And save your changes as always.


And the last chunk of code that we need to move to another file is the one that creates the bottom portion of our layout. I am referring to the footer. So, you just need to cut the following code from your index.php file, create a new php file in your “simplistic” folder, call the new file “footer.php”, and paste the code right in there:

Save the footer.php file.

Now go back to your index.php file and put the following PHP code where you had the HTML for your footer:

The screencast

In case you really just like watching video tutorials, here you go. The same (just about) stuff with moving pictures and sound. No music though because you’re listening to your own music while watching screencasts, right?

What you learned and what you can do with it now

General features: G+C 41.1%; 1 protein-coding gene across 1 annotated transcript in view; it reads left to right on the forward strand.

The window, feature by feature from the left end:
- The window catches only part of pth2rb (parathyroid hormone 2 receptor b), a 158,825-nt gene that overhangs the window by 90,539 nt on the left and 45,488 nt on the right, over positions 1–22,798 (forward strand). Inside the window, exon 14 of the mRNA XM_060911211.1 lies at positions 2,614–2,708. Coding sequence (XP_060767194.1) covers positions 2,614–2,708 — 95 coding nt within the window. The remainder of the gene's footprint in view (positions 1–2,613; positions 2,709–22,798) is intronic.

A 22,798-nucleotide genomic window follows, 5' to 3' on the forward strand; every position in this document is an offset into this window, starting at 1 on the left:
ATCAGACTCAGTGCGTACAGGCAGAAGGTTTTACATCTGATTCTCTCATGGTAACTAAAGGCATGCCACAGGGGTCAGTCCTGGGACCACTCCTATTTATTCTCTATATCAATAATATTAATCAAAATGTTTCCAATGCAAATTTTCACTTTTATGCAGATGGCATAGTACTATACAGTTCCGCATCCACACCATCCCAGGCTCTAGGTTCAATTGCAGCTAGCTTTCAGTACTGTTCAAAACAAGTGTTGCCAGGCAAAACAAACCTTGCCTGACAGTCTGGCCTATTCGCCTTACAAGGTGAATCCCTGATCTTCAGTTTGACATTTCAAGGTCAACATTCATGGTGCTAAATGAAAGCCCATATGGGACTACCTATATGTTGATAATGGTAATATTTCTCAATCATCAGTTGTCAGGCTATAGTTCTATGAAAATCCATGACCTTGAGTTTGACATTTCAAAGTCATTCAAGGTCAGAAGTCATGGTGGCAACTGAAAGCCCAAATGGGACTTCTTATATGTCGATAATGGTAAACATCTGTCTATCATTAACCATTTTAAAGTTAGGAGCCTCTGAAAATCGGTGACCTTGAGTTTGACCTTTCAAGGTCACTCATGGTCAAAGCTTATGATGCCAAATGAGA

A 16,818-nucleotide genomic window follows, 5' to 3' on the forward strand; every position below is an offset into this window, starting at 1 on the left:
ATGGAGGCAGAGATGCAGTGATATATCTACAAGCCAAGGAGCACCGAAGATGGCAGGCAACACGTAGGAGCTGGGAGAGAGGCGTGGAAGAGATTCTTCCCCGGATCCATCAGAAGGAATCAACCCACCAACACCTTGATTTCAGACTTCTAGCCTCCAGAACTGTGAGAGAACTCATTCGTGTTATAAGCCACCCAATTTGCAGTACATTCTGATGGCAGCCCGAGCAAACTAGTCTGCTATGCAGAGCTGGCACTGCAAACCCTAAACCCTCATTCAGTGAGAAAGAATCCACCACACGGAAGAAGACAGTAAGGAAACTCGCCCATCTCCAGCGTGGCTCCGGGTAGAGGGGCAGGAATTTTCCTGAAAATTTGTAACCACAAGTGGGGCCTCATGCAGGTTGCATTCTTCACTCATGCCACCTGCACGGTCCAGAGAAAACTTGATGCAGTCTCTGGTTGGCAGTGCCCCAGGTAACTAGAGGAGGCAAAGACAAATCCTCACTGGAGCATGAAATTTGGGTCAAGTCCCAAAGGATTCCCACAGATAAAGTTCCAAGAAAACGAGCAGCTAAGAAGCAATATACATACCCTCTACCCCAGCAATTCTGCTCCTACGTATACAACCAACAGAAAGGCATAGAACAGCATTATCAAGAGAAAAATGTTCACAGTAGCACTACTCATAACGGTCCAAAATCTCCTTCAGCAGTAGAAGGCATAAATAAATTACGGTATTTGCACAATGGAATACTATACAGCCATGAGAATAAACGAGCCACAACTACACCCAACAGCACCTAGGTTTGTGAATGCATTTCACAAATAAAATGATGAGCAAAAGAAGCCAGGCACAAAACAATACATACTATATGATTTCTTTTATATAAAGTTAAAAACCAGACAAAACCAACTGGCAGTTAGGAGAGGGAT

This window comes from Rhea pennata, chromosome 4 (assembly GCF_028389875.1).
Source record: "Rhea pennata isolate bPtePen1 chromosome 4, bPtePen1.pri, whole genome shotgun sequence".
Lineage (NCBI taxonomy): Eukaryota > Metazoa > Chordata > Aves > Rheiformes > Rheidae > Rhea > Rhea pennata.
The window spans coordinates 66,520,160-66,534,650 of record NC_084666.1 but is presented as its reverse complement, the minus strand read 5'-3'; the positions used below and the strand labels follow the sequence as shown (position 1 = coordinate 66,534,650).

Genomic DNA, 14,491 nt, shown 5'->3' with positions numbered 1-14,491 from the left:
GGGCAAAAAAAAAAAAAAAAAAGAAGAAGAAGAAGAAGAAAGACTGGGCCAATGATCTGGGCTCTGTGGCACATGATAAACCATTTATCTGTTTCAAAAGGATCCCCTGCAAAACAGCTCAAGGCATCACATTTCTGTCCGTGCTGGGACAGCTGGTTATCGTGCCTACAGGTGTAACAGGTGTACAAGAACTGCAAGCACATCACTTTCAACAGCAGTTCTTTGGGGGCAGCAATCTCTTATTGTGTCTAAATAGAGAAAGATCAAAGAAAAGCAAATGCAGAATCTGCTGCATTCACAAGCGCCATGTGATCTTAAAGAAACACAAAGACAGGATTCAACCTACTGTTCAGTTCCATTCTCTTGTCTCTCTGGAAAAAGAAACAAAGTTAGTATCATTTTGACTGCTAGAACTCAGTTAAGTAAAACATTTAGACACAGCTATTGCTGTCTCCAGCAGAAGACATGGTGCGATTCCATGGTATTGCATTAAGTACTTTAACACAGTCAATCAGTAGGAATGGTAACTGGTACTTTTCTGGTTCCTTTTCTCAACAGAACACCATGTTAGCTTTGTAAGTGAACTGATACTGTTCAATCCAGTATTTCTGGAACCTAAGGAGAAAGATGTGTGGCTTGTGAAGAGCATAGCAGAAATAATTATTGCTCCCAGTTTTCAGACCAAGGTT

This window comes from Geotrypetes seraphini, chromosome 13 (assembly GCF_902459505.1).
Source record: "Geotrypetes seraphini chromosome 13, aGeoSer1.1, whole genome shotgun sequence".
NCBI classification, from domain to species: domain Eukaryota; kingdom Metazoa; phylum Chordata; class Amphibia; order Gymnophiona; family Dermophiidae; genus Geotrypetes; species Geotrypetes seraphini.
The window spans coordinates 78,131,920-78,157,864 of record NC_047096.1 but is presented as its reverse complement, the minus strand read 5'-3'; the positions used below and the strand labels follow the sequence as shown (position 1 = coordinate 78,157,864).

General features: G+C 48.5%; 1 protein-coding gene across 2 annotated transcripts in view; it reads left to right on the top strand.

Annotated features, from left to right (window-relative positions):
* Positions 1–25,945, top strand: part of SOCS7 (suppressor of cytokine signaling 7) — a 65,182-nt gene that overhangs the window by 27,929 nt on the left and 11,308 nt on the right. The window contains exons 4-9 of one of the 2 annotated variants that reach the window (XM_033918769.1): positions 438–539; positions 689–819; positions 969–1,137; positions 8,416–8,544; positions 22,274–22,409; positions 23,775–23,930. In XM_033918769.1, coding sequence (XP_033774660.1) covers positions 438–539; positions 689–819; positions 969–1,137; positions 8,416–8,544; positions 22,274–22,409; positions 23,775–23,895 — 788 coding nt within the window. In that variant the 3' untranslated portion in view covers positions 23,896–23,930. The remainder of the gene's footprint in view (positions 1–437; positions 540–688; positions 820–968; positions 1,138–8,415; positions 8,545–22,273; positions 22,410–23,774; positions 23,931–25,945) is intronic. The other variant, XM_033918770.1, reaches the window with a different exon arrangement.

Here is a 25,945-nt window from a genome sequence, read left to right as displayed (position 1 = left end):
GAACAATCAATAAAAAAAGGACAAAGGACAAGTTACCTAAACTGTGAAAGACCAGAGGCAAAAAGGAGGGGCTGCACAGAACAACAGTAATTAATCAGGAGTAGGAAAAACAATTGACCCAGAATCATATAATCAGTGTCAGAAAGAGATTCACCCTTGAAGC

Now that you know how to create simplistic WordPress themes are structured and operated on the basic level, you are ready to take your skills to the next level and get to know how to actually create a full-fledged version of a WordPress theme (with all appropriate files and tags). Since you’ve got the basic idea from the current tutorial, it’ll be way easier for you to follow along when you start working on a real life WordPress theme.

If you liked the post and think that it’s worth your while, share it with your followers and friends. You can just use the social box on the left. Thanks.

About The Author


I love blogging about web design, web development, and SEO. In other words, all things web. I strongly believe that Wordpress combined with clever SEO is the best solution for most site owners on the Web.